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Match Report
Ian Callender

John Mooney, the most improved Ireland international, bar none, was the difference between victory and defeat as Ireland returned to winning ways in the first one-day game against Namibia at Stormont. The North County all-rounder came to the middle with Ireland struggling on 107 for six and left 22 overs later with the total on 235. All but 86 of those runs had come off his bat in a 73 balls innings which included nine fours and two sixes.

Namibia's target was 242 and despite a late flurry when 37 runs come off two overs, the Africans could not bridge the chasm created by Mooney and were 26 runs short when their last wicket fell. It took Mooney eight years to win his first 40 caps but since the Twenty20 tournament in England in 2009, he has been been a virtual ever-present in the Ireland squad in all forms of the game.

The statistics back up his improvement. Of the 68 games that Ireland have played in the last two years, Mooney has been involved in all but four and as well as scoring his first century for Ireland, he has also hit five other 50s, all of them at either No 7 or No 8. Looking back, Mooney identifies a training session that changed the course of his career.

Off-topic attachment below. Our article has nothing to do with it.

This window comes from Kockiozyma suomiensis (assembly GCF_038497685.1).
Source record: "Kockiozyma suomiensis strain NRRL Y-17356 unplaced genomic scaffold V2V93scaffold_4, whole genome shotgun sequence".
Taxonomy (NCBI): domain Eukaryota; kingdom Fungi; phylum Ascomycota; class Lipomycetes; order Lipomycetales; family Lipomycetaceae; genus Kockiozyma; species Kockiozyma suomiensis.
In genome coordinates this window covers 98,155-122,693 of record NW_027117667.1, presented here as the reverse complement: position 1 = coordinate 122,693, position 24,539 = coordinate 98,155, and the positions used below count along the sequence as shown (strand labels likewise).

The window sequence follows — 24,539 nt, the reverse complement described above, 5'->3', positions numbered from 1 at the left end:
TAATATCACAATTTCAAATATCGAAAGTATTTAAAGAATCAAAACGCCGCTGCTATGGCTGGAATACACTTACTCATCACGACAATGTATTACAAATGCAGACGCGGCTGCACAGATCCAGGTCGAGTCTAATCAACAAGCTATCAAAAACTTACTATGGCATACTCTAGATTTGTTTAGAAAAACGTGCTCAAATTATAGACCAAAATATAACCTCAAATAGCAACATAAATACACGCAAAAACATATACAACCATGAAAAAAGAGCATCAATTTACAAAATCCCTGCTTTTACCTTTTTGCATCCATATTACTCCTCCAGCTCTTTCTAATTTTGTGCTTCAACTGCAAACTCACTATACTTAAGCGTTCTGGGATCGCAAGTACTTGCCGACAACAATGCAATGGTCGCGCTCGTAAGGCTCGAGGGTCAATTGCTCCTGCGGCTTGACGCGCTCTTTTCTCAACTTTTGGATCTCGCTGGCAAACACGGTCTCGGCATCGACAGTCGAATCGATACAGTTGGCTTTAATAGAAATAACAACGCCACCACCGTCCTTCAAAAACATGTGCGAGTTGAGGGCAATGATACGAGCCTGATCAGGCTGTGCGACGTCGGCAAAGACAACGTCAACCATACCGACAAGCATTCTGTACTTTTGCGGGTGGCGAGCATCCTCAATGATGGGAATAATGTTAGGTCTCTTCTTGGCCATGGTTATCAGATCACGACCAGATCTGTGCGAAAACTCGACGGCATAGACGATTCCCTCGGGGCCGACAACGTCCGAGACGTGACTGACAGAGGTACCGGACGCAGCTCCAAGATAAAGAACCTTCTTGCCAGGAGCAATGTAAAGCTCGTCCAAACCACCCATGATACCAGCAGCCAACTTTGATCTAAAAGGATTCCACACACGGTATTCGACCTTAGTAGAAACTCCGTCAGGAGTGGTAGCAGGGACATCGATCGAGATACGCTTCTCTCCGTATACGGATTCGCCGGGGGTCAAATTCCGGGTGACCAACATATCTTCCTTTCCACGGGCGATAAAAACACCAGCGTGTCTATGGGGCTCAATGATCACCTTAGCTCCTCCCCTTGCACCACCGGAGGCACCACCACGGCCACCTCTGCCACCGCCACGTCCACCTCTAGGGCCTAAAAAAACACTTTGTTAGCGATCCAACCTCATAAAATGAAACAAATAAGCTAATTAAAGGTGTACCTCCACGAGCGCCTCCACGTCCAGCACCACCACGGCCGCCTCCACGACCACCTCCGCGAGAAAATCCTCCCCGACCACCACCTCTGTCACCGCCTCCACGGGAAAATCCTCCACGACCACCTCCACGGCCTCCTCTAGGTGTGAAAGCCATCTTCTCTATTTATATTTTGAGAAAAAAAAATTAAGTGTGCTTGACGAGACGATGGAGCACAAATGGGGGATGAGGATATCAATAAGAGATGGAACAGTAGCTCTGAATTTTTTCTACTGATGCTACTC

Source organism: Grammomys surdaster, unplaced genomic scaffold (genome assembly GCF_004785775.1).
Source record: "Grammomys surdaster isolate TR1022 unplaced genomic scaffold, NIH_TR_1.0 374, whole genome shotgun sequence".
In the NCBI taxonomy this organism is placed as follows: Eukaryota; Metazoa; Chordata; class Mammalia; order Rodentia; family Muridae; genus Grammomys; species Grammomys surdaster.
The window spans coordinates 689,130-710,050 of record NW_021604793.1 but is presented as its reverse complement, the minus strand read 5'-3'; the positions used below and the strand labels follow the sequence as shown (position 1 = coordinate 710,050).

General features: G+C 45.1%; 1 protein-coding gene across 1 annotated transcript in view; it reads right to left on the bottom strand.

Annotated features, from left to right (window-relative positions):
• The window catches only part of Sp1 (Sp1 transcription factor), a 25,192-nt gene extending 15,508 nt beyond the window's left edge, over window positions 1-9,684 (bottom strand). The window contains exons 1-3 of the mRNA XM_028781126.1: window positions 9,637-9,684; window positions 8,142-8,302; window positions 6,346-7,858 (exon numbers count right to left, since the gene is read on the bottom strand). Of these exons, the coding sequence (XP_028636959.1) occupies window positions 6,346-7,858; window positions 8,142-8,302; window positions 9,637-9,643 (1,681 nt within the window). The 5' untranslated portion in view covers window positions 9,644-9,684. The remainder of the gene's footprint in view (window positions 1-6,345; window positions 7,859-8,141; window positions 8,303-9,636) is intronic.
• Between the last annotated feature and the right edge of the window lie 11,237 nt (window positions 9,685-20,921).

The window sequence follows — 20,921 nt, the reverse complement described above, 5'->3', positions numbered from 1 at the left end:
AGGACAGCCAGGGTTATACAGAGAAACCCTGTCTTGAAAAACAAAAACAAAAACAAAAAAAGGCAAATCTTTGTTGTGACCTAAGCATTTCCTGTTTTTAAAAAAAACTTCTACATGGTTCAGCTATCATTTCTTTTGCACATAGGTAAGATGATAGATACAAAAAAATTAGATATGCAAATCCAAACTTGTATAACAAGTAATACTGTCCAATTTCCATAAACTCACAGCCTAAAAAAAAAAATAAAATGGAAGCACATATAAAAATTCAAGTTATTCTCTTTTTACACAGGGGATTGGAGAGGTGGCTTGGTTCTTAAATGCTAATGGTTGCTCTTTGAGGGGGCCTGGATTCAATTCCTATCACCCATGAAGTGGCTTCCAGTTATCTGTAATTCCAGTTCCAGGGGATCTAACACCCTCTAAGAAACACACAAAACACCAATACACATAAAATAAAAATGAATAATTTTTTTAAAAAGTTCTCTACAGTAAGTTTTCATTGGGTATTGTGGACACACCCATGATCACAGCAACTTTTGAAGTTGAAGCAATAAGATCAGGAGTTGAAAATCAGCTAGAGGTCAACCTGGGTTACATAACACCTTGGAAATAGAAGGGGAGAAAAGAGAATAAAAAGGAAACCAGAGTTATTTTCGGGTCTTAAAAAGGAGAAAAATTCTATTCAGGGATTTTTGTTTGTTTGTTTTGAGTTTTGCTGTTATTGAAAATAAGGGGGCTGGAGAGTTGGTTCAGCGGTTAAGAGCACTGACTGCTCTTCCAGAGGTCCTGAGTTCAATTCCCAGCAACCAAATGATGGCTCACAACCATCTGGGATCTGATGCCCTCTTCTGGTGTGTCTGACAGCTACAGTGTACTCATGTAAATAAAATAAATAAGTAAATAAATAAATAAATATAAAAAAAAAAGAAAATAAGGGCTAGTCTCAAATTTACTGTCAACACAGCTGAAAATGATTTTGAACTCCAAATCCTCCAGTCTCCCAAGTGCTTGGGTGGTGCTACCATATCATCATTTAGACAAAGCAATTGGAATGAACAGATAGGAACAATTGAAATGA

"Before we headed away to the 2009 World Twenty20 I hit the ball cleanly in a training session, Simmo (National Coach Phil Simmons) gave me a hit in the tournament and got the chance to play against the best sides in the world. I scored some runs and started to believe in myself a bit more. "It's also massive that we have the contracts. I can go and hit balls every day of the week and that's a huge difference to me. The fact that I was also able to play yesterday (for North County) was also a big help. I was unlucky in the way I got out and I brought that confidence into today's game," he said.

And as captain William Porterfield also noted, he is also now a regular bowler on the team. "The way he has stepped up to the plate with both bat and ball over the last 18 months has been fantastic. It is great to see," said Porterfield. Mooney's final over did go for 23 as Namibia No 9 Louis van der Westhuizen launched a late attack but the all-rounder's runs with the bat were already in the bank and Ireland were never seriously worried.

The biggest worry was the early loss of wickets for the second time in three games this summer. It is an area that Porterfield wanted addressed in the second game between the teams on the 5 July. "There were a lot of soft dismissals in the top six and that is not acceptable. But Niall (O'Brien, with 57) battled through, played his own game and John's innings was key for us today. He was positive from the word go and to come out on top the way he did was fantastic. He probably deserved 100 but it was so pleasing to see him play under that pressure situation and see us through to a winning score."

With George Dockrell getting 10 overs under his belt and Boyd Rankin bringing his county form into the one-day arena, after the nervy start - and finish - it proved to be a good day at the office for Ireland.

Stormont, Belfast